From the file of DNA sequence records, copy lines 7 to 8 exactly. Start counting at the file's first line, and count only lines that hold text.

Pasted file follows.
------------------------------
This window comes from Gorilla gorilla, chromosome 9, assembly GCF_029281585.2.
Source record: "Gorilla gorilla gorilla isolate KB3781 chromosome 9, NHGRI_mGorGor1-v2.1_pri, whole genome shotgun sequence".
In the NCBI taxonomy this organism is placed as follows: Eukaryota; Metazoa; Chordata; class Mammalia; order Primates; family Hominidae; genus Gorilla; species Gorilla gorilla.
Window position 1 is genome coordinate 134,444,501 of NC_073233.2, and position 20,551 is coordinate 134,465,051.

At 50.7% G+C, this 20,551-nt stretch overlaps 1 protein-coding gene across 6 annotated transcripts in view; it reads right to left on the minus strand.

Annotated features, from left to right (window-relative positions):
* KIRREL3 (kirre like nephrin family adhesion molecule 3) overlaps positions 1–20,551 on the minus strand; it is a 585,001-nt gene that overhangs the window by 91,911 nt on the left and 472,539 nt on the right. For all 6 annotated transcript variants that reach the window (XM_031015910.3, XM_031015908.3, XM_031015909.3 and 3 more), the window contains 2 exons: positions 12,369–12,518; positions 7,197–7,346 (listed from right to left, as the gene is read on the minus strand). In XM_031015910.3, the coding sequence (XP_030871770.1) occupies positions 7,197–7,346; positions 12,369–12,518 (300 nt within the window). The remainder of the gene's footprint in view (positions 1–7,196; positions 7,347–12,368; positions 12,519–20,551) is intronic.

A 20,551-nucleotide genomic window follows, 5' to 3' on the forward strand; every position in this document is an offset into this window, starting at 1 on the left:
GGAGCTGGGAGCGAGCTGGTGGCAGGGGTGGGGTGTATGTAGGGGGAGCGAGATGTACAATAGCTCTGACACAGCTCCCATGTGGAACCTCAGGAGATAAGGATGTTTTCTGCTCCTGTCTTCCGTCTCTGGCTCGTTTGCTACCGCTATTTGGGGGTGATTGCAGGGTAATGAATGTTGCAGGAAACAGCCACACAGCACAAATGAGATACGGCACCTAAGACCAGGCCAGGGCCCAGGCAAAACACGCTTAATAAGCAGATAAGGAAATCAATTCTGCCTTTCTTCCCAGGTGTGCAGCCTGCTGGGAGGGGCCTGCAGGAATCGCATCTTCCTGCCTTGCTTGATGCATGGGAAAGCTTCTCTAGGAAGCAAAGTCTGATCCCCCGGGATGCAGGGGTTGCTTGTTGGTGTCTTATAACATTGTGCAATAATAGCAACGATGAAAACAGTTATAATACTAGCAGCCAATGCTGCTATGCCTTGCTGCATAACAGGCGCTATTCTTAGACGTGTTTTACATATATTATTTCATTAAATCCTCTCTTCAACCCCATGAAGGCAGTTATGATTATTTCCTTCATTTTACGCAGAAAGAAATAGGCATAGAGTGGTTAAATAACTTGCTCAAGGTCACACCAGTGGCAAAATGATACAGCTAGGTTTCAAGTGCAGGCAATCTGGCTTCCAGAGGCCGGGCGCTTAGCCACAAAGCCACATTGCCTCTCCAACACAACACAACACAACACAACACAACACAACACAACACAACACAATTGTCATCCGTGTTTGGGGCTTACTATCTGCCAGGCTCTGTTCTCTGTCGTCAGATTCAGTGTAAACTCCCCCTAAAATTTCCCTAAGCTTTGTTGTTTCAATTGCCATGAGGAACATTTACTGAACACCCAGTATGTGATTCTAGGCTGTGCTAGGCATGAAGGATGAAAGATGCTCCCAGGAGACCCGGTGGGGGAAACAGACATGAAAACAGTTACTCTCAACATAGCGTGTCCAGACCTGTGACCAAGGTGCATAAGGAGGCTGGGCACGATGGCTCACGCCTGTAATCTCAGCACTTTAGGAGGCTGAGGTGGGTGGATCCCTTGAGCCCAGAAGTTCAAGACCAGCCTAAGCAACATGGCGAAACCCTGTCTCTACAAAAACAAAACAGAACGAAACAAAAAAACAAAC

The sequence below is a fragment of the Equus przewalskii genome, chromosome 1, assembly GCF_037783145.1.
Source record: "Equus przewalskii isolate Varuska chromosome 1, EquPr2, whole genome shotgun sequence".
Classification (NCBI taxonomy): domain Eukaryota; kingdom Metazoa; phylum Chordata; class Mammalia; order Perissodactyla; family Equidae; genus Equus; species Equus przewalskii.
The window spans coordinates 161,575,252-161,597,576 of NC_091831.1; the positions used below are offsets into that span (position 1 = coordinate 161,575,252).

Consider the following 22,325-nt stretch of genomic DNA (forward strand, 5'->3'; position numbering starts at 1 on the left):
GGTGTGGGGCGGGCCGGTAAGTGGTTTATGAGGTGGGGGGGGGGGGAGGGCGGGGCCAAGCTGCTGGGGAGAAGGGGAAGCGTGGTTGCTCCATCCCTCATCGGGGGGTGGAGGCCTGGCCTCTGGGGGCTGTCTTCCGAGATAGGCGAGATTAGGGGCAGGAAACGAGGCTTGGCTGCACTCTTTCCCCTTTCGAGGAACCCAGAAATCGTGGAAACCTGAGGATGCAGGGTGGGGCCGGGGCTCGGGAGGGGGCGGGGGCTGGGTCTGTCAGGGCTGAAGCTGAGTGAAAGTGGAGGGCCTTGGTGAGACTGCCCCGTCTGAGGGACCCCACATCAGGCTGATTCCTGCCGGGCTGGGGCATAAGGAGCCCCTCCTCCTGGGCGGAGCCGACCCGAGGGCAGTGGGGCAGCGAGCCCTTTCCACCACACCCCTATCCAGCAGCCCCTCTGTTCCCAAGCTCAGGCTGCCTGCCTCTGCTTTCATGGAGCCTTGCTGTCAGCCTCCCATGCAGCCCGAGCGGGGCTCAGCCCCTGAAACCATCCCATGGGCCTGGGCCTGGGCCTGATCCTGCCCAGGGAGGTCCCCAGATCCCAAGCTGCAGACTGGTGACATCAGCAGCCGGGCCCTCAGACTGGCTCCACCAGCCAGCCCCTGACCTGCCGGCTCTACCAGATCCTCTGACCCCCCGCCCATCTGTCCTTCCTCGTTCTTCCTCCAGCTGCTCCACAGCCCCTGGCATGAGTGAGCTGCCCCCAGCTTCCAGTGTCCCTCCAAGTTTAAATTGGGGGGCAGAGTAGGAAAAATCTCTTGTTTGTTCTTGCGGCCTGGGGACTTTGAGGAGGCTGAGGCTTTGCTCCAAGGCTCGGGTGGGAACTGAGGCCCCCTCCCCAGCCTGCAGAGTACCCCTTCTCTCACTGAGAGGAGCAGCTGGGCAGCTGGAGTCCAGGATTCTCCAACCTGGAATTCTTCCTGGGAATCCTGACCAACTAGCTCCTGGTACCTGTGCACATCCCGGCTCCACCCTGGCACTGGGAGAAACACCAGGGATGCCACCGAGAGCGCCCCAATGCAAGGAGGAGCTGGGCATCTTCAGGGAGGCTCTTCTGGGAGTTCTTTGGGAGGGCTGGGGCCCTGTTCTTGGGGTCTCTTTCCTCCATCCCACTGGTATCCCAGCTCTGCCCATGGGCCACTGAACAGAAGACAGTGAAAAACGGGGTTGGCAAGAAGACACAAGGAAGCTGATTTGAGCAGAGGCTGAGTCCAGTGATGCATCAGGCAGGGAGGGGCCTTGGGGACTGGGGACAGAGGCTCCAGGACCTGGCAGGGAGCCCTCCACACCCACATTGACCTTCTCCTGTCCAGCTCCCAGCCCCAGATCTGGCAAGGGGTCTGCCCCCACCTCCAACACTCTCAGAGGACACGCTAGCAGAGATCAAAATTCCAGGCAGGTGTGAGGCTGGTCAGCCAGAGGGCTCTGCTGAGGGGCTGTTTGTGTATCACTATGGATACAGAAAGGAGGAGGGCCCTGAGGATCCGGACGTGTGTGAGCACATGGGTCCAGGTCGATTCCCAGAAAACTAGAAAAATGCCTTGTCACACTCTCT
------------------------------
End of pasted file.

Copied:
* KIRREL3 (kirre like nephrin family adhesion molecule 3) overlaps positions 1–20,551 on the minus strand; it is a 585,001-nt gene that overhangs the window by 91,911 nt on the left and 472,539 nt on the right. For all 6 annotated transcript variants that reach the window (XM_031015910.3, XM_031015908.3, XM_031015909.3 and 3 more), the window contains 2 exons: positions 12,369–12,518; positions 7,197–7,346 (listed from right to left, as the gene is read on the minus strand). In XM_031015910.3, the coding sequence (XP_030871770.1) occupies positions 7,197–7,346; positions 12,369–12,518 (300 nt within the window). The remainder of the gene's footprint in view (positions 1–7,196; positions 7,347–12,368; positions 12,519–20,551) is intronic.

A 20,551-nucleotide genomic window follows, 5' to 3' on the forward strand; every position in this document is an offset into this window, starting at 1 on the left: